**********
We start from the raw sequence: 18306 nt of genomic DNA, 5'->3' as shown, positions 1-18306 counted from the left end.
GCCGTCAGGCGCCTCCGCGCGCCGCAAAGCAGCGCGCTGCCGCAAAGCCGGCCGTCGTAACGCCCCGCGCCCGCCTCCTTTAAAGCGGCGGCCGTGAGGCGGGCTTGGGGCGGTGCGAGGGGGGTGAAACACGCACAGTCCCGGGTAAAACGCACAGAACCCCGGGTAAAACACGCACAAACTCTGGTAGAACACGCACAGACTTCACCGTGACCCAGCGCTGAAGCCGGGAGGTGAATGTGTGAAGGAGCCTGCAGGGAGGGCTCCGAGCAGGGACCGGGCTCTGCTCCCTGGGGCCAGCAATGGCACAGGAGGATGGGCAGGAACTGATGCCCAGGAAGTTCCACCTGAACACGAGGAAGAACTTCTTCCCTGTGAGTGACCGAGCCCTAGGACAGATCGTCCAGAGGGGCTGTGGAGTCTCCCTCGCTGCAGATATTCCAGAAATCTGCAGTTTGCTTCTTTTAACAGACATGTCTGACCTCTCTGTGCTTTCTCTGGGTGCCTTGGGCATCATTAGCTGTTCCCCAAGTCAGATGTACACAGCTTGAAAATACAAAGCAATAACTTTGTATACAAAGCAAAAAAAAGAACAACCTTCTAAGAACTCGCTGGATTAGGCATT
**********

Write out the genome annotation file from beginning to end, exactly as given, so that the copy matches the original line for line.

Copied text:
We start from the raw sequence: 18306 nt of genomic DNA, 5'->3' as shown, positions 1-18306 counted from the left end.
GCCGTCAGGCGCCTCCGCGCGCCGCAAAGCAGCGCGCTGCCGCAAAGCCGGCCGTCGTAACGCCCCGCGCCCGCCTCCTTTAAAGCGGCGGCCGTGAGGCGGGCTTGGGGCGGTGCGAGGGGGGTGAAACACGCACAGTCCCGGGTAAAACGCACAGAACCCCGGGTAAAACACGCACAAACTCTGGTAGAACACGCACAGACTTCACCGTGACCCAGCGCTGAAGCCGGGAGGTGAATGTGTGAAGGAGCCTGCAGGGAGGGCTCCGAGCAGGGACCGGGCTCTGCTCCCTGGGGCCAGCAATGGCACAGGAGGATGGGCAGGAACTGATGCCCAGGAAGTTCCACCTGAACACGAGGAAGAACTTCTTCCCTGTGAGTGACCGAGCCCTAGGACAGATCGTCCAGAGGGGCTGTGGAGTCTCCCTCGCTGCAGATATTCCAGAAATCTGCAGTTTGCTTCTTTTAACAGACATGTCTGACCTCTCTGTGCTTTCTCTGGGTGCCTTGGGCATCATTAGCTGTTCCCCAAGTCAGATGTACACAGCTTGAAAATACAAAGCAATAACTTTGTATACAAAGCAAAAAAAAGAACAACCTTCTAAGAACTCGCTGGATTAGGCATT